Expatriates in Toronto gather to help library
From Winnipeg Free Press, Monday, February 25, 2001 A1
TORONTO – The food table is loaded up with quail eggs and caviar, but the guests are lunging for the little Kelekis hotdogs and slices of Jeanne’s cakes.
“It’s like heaven!” gushes Toronto advertising honcho Ron Telpner as h e bites into one of Mary Kelekis’s famous Winnipeg wieners.
It’s the sweet taste of cherished memories for Telpner, former head of McKim Advertising, and about 100 other expatriate Winnipeggers brought together over the weekend in Hogtown to help raise money for the $25-million Winnipeg Millennium Library expansion.
“This could be the most expensive hotdog I’ve ever had,” Telpner says with a laugh as a server carrying a tray of Winnipeg goldeye navigates her way through the crowded reception area of the Bluma Appel Theatre at the St. Lawrence Centre in the heart of the city.
“It’s the first time I’ve had this little hotdog,” muses Roy Perlman, a Toronto retailer who does a lot of business in Winnipeg. “It’s wonderful,” he declares.
If the hotdogs weren’t enough to get the nostalgia bubbling to the surface, the guests were invited before the party to Saturday’s final showing of Larry’s Party, the musical adaptation of Carol Shields’ novel about a Winnipegger struggling to find himself.
By invitations only; donations encouraged
Library boosters were in out in full force over the weekend in Toronto, trying to shake up some cash commitments for Winnipeg’s plans to upgrade Centennial Library.
Glen Murray – Winnipeg’s mayor since 1998. Murray was first elected to council in 1989.
Charlie Coffey – The Royal Bank’s executive vice-president of government and community affairs, formerly worked in Winnipeg as senior vice-president and general manager for this region. Coffey has long been a champion of aboriginal economic development issues.
Senator Mira Spivak – A former chairwoman of the Winnipeg School Division board of trustees. Spivak was appointed to the Senate in 1986. Her husband Sidney was leader of the provincial Tories in the 1970s.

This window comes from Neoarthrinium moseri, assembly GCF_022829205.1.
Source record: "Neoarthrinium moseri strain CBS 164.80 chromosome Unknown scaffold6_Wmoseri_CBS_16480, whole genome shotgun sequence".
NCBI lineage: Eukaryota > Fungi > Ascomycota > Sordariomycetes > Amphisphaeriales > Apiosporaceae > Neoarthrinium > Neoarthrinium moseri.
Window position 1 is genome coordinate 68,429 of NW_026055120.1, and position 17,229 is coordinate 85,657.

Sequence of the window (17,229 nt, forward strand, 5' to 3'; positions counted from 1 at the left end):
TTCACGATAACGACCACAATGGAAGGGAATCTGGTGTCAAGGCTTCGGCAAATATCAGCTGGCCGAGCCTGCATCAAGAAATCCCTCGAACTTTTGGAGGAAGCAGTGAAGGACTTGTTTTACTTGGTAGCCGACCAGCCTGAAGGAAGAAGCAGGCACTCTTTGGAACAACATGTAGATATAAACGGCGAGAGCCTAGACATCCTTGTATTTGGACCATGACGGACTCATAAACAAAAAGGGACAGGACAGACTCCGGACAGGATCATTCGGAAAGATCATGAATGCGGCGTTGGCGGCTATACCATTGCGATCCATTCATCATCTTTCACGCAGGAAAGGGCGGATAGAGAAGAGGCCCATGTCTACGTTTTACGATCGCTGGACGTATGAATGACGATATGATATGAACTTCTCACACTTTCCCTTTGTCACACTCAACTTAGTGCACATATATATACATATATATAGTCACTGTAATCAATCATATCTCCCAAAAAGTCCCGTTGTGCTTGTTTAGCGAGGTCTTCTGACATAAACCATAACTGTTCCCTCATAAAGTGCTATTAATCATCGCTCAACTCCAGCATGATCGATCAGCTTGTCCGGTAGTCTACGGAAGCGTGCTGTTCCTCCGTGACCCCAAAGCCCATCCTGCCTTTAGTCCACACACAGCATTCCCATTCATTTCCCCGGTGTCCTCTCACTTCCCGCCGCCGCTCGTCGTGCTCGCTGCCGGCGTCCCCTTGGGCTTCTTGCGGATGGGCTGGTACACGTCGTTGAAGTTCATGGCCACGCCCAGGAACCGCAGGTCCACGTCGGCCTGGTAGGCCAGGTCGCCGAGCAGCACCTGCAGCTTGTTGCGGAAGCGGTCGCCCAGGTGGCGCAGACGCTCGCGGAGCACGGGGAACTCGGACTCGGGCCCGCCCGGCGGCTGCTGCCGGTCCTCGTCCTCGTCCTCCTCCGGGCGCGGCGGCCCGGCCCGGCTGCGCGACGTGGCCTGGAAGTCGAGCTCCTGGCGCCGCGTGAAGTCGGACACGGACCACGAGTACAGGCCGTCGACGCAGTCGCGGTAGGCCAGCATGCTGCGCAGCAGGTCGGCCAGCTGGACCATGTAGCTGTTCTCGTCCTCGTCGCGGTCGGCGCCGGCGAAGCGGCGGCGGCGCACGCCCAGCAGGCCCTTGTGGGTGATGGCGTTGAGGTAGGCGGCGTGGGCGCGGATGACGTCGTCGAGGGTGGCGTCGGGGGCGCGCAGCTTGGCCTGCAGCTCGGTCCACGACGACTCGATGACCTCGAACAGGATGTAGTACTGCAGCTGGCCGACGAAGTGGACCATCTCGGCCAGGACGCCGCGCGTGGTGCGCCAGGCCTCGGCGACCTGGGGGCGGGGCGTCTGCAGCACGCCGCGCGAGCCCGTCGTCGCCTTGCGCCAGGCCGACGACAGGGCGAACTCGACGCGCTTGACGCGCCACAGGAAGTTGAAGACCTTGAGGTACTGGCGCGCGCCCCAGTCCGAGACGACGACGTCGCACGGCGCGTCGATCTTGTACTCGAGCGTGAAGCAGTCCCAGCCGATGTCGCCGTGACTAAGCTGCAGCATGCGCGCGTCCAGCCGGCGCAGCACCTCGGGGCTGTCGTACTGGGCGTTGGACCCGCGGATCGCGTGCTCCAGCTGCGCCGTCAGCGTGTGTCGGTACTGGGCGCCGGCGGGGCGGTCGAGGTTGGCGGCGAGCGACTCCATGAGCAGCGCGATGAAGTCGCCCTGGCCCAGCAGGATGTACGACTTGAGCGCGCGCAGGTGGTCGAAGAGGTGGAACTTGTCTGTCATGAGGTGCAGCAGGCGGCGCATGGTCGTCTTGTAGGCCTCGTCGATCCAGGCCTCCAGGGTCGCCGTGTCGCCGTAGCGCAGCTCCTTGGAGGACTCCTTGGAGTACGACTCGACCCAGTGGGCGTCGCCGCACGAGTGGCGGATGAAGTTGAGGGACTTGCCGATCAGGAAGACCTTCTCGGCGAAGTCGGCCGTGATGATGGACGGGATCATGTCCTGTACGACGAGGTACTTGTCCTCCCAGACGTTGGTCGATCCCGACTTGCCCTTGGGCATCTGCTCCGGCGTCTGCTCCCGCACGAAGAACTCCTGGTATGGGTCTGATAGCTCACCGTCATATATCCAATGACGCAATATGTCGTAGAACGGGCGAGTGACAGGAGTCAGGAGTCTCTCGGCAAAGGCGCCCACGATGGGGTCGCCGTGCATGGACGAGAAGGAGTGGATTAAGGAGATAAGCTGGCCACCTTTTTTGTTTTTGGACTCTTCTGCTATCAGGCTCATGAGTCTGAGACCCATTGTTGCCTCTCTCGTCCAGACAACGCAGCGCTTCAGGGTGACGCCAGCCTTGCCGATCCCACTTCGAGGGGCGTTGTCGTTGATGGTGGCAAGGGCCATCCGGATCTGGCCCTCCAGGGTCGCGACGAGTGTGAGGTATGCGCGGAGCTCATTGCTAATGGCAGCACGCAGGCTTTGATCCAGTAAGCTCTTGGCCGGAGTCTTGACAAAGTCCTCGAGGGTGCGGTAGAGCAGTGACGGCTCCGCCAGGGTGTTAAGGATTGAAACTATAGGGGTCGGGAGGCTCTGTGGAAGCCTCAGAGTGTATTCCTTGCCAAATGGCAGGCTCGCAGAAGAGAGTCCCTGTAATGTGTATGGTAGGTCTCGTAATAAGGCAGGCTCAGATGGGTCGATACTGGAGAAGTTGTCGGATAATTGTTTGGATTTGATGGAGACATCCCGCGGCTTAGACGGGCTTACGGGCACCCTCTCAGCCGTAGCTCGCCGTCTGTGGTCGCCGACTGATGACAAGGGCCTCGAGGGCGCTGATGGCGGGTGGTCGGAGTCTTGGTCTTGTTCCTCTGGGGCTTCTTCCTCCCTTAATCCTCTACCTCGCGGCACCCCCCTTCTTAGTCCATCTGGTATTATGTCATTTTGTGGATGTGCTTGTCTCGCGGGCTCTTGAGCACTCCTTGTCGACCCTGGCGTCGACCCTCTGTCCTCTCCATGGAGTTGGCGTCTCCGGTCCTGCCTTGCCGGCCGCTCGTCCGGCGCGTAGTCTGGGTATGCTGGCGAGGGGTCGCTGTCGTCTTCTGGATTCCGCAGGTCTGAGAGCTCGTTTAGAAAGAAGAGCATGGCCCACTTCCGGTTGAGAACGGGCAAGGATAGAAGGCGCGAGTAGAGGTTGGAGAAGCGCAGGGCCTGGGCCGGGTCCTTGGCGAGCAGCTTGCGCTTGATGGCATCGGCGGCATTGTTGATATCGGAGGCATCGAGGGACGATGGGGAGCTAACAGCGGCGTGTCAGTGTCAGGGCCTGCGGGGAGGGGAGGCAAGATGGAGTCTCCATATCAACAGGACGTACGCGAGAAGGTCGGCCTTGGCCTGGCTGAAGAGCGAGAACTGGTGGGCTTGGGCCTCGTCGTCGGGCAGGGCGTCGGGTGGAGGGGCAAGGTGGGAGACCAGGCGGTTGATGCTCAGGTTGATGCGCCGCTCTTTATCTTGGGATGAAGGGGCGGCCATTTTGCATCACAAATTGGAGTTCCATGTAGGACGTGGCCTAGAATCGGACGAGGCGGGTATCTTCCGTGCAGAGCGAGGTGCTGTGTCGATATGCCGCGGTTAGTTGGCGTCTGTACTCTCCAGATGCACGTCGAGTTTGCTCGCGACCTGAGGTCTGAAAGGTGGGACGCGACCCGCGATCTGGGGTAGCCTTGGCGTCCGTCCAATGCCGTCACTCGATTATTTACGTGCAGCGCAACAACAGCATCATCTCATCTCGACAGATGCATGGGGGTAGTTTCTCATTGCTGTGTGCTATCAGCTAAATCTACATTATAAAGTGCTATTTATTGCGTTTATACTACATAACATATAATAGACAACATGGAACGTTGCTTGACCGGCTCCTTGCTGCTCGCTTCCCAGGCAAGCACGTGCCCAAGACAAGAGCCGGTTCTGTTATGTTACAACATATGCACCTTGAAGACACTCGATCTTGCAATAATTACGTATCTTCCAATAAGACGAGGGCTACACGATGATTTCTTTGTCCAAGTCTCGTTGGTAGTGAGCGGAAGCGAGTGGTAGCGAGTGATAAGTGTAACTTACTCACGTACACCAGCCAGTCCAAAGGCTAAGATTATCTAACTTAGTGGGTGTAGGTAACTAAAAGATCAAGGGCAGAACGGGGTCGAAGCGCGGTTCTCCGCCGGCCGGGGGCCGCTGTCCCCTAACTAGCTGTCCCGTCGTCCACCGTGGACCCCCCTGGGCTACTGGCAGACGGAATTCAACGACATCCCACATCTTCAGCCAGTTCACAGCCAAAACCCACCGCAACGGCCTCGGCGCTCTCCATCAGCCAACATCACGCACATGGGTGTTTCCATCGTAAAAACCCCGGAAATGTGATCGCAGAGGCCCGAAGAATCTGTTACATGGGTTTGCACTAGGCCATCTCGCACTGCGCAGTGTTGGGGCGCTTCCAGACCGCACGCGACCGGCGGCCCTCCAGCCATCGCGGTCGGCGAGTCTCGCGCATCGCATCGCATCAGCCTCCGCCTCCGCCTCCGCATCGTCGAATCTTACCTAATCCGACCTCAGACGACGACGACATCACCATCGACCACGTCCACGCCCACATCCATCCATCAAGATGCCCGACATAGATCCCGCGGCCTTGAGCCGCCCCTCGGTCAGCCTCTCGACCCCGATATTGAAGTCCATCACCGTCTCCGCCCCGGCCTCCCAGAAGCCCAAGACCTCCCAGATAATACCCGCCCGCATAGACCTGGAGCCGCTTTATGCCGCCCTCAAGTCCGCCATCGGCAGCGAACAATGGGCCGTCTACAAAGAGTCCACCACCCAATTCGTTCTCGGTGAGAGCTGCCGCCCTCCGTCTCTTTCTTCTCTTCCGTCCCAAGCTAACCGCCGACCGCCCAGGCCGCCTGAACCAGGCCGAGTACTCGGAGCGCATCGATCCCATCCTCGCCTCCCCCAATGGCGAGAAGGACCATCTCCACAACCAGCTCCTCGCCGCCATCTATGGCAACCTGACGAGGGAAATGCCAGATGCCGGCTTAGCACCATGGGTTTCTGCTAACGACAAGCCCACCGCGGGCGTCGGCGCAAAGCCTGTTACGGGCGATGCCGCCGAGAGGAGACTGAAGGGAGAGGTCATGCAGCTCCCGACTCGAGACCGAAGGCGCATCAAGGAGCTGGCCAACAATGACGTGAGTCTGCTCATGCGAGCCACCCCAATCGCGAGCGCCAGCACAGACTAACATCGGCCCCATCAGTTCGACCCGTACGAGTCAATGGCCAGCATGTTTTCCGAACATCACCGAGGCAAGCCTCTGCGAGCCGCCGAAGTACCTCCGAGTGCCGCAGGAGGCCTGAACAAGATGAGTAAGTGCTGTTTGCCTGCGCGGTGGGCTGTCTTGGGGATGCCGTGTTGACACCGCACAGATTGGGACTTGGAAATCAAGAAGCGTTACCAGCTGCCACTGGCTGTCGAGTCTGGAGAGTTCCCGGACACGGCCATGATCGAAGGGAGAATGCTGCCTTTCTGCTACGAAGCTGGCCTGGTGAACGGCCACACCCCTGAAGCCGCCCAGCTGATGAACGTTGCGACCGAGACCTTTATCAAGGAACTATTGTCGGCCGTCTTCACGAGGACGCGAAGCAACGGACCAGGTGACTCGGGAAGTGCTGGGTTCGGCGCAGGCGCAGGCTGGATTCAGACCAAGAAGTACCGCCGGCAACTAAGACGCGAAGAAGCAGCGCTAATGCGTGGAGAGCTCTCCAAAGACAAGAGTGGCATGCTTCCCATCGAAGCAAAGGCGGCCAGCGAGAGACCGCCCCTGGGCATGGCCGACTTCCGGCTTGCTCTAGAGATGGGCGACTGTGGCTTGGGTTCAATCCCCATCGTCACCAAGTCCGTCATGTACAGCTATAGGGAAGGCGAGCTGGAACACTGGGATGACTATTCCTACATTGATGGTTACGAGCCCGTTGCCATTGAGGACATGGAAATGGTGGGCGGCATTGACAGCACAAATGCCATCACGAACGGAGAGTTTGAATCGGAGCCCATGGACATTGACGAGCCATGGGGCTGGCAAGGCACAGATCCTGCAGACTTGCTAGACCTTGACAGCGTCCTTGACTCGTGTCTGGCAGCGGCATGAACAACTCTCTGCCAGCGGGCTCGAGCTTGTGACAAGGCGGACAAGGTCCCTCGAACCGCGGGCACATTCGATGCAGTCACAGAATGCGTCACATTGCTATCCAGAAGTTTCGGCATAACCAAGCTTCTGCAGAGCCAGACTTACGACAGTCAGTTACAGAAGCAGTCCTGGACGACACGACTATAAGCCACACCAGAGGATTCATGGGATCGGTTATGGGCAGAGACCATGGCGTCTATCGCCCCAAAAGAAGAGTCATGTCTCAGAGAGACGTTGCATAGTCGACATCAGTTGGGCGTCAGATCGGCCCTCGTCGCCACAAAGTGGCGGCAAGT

Senator Lois Wilson – Wilson, who was born in Winnipeg and attended Kelvin High School, was appointed to the Senate in 1998. She became the first woman moderator of the United Church of Canada in 1980.
Ed Schreyer – Premier of Manitoba from 1969 to 1977, Schreyer was appointed to the position of Governor General by Pierre Trudeau in 1979.
Arni Thorsteinson – President of the Winnipeg-based development company, Shelter Corp., Thorsteinson received his Bachelor of Commerce degree from the University of Manitoba.
Others included Winnipeg businessman and community activist Joe Bova, Western Glove Work’s Bob Silver, local arts patron Kathleen Richardson and Dee and Harold Buchweld.
Tom Axworthy – Principal secretary to former prime minister Pierre Trudeau from 1981 to 1984.
Ian Delaney – Chairman of Toronto-based mining company Sherritt International Corp. The company is noted for its investments in Cuban oil production, nickel mining, power generation, cell phones, tourism and agriculture.
Sarah Everett – President and CEO of the Bowring gift store chain. Winnipeg-based Domo Gasoline Corp., is owned by the Everett family. At one time, Sarah served as its president.
Douglas Gibson – President and publisher of book publishing giant McClelland & Stewart Inc. since 1988.
Lorina Sacilotto – Executive vice-president of retail marketing with Harlequin Enterprises. The world’s largest publisher of romance novels began in Winnipeg in 1949.
Other targets included:
Jim Allen – Thomas, Allen & Son Ltd.
Penny Burk – Burk and Associates
Alex Burstein – CEO Group
Harold Fenn – H.B. Fenn and Co.
Matthew Fraser – Rebecca Gottlieb
Bob Laine – Chum Group
Jeff Lowenstein – Kenneth Cole Fashions
Claude Primo – HarperCollins Canada
Arthur Gale – S & B Books
Donald MacDonald – Goodman Private Wealth Management
Jack Stoddard – General Publishing
Ron Telpner – Brainstorm Group
Julia Mettus – St. Andrews Financial